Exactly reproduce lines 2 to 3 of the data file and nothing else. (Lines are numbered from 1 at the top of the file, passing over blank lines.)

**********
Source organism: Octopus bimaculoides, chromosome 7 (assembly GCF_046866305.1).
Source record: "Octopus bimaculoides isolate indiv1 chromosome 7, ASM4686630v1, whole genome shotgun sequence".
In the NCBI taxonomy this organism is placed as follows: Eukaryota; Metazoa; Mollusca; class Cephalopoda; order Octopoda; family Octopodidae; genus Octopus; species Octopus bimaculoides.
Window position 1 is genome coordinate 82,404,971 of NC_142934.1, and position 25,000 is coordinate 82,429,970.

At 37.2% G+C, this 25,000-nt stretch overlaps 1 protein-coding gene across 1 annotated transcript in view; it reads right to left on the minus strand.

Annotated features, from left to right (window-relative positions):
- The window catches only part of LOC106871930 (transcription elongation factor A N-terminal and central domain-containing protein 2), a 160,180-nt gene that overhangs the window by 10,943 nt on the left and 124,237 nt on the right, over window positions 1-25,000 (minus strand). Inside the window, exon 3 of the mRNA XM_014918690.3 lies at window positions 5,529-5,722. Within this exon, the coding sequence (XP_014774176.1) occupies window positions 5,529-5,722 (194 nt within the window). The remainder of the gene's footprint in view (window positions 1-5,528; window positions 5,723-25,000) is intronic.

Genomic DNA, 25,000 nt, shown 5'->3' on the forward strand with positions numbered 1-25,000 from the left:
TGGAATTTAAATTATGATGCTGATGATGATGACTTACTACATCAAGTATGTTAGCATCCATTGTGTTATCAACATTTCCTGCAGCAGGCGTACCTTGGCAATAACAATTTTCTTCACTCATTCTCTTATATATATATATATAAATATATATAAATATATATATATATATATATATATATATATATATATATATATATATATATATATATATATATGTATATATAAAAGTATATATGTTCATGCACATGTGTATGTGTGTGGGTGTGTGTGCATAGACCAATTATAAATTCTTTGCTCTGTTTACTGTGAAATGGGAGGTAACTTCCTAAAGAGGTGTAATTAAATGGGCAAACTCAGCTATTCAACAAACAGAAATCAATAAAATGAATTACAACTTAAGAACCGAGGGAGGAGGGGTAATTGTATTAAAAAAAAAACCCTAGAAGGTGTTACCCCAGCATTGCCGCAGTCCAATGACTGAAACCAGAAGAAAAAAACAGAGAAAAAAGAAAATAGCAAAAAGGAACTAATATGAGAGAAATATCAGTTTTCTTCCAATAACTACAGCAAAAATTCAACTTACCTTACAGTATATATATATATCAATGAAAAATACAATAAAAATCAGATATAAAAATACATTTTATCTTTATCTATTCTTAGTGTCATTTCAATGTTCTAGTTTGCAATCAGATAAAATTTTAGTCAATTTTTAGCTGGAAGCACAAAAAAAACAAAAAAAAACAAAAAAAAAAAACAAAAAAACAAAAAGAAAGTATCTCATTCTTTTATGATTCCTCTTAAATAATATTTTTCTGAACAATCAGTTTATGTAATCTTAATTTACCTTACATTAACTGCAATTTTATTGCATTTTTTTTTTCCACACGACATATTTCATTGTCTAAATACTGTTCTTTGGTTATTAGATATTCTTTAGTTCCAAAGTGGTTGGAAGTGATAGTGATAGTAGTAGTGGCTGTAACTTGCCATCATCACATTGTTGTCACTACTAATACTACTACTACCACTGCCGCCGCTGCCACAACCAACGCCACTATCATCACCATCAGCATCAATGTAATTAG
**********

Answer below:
Source record: "Octopus bimaculoides isolate indiv1 chromosome 7, ASM4686630v1, whole genome shotgun sequence".
In the NCBI taxonomy this organism is placed as follows: Eukaryota; Metazoa; Mollusca; class Cephalopoda; order Octopoda; family Octopodidae; genus Octopus; species Octopus bimaculoides.